NYSERNet is the New York State Education and Research Network, a
501(c)3 not-for-profit corporation. Our mission is to advance effective and
ubiquitous network access to information and computational resources,
collaborative tools and leading edge technologies to all individuals and
sectors within the State of New York and to realize an affordable information
structure for all.

NYSERNet sells network connections from low end terminal-to-host
dialup to T1 leased lines, adding value such as training, publications,
conventions, and helpdesk support. NYSERNet has some three hundred fifty
members, comprised of libraries, k-12 and higher education sites, museums,
hospitals, R&D businesses, and nonprofit organizations. Additionally,
NYSERNet operates one of the few public VERONICA servers in the world,
which allows users to search for information on the Internet.

Other proactive initiatives include a women in science/teenager
mentoring program, a Breast Cancer Clearinghouse gopher server and
MOSAIC/WWW server, sponsorship of many listserv discussion groups,
public packet video reflector using CU-SeeMe, and many other innovative

How was the Study Funded?

NYSERNet began seeking funding for this project in September, 1992. A
$65,000 grant from the J.M. Kaplan Foundation paid for NYSERNet's project
management, the outside evaluator, focus group meetings, site visits, data
collection, helpdesk support for the sites, and some equipment and software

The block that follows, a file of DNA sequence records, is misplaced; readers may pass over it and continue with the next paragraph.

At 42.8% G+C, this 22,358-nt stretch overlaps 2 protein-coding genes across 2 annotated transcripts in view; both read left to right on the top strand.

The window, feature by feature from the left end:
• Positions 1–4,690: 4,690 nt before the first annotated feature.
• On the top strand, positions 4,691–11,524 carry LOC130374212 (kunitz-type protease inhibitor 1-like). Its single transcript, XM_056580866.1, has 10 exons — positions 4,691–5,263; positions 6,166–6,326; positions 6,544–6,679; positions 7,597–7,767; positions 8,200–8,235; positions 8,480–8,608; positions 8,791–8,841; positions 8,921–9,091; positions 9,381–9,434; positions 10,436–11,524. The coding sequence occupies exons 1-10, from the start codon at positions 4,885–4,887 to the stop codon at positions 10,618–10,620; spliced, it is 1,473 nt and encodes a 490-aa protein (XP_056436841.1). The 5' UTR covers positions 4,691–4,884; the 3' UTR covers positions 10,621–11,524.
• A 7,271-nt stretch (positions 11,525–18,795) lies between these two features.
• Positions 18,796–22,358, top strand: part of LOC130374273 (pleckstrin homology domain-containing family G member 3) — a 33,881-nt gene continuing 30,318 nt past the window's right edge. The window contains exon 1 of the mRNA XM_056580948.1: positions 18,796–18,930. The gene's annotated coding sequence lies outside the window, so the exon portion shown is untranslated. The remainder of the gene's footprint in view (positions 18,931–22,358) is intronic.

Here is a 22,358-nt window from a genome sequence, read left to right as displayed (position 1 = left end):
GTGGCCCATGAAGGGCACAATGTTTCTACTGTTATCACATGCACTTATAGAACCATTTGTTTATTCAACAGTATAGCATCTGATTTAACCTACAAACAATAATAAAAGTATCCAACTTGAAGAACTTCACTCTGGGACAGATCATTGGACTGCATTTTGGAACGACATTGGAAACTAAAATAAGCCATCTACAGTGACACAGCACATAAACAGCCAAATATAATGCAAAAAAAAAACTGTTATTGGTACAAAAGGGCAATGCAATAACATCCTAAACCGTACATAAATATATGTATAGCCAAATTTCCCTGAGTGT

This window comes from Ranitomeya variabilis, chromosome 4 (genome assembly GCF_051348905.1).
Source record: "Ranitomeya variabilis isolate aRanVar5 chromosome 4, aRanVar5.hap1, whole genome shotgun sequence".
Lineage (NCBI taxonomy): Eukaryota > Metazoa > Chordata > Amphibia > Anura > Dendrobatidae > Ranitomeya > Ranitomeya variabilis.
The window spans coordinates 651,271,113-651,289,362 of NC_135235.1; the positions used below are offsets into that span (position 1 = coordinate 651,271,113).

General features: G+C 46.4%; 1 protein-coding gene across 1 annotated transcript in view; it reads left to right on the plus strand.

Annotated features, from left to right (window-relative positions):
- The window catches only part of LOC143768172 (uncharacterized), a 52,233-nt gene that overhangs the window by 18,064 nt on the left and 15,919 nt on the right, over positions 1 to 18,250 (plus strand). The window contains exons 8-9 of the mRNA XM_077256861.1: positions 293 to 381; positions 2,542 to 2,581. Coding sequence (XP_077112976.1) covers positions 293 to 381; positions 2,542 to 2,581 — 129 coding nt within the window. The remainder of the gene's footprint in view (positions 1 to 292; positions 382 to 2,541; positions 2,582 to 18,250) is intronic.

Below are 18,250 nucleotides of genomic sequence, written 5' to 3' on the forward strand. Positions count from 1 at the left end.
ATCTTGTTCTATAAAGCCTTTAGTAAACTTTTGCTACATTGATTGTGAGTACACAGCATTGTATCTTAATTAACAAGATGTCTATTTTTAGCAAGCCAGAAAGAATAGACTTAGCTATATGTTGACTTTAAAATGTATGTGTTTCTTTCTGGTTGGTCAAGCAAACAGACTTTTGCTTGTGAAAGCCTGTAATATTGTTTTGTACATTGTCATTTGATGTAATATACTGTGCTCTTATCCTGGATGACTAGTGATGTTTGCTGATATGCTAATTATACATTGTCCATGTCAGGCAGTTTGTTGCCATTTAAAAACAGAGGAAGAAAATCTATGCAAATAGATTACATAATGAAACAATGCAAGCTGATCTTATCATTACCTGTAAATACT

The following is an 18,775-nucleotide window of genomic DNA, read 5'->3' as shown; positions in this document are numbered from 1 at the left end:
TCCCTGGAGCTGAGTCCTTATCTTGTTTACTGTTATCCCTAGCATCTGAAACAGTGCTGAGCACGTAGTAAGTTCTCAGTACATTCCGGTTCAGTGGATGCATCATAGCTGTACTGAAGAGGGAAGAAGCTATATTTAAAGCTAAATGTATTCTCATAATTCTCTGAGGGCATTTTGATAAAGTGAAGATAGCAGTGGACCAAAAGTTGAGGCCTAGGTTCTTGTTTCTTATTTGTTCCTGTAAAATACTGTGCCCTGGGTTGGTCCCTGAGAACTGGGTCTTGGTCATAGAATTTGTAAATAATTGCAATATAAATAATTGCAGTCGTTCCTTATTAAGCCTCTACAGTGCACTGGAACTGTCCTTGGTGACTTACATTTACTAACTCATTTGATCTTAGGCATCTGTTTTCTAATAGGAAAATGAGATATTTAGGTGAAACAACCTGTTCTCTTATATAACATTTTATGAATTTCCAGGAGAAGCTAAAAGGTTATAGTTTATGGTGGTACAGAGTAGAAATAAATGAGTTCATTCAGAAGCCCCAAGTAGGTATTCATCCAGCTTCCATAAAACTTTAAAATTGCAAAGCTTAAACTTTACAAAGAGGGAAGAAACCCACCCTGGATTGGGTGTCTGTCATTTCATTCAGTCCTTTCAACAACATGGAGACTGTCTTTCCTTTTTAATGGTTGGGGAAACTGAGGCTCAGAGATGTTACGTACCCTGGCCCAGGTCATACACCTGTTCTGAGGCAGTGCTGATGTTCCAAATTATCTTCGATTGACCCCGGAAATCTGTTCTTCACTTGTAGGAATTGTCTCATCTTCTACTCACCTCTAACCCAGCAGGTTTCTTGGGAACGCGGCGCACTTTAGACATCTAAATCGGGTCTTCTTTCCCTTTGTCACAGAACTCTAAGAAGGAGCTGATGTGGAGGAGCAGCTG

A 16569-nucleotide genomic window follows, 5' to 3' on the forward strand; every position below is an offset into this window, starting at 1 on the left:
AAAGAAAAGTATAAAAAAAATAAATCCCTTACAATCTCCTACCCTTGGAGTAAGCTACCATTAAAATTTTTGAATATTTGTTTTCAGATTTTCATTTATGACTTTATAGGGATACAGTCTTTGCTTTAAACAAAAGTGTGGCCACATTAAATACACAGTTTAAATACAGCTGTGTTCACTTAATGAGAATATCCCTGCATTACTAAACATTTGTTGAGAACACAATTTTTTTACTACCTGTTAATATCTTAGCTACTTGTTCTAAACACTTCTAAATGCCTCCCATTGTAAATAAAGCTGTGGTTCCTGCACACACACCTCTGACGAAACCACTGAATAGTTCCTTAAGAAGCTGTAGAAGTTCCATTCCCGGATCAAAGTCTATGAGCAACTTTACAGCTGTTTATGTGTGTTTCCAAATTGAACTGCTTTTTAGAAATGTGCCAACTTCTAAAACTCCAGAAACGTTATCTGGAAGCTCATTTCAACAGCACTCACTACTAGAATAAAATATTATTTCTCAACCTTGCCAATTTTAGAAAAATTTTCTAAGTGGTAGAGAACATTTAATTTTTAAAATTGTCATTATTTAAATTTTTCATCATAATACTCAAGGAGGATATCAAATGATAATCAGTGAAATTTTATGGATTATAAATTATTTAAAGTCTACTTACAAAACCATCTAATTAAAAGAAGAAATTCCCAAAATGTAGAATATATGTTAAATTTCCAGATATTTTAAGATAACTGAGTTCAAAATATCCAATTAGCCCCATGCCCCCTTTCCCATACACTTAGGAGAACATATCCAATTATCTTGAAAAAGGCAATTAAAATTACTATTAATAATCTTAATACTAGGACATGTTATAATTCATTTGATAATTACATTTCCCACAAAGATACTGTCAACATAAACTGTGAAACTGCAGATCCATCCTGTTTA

purchases. It also allowed us to grant $800 to sites who had to make long-
distance calls to get network access, to help defray their telecommunications

Again, as part of a NYSERNet proposal, The Apple Library of Tomorrow
program, a project of the Apple Library at Apple Computer (Cupertino, CA)
awarded Project GAIN one of its four 1993 equipment grants. Each site got a
color Macintosh Classic, laser printer, faxmodem, and associated software.
Additional Project GAIN sponsors, solicited by NYSERNet, included: OCLC,
Addison-Wesley, O'Reilly and Associates, and U.S. Robotics.

What happened?

Project GAIN has been an unqualified success. Here are some important
reasons why:

o each site has at least one champion who is enthusiastic about the project
and will go the extra mile to follow through and make something work.

o each site has standardized on equipment and software. This makes the job
of the support team that much easier.

o the type of Internet connectivity (SLIP) the sites were given allowed
use of easy communications tools.

o each site has had the same initial training, and has formed a local users
group to support one another. Additionally, all the sites communicate with
all other sites, so there is a lot of informal sharing taking place.

o telecommunications for long distance calls to the network point of
presence were subsidized. Some people felt that the idea of "the meter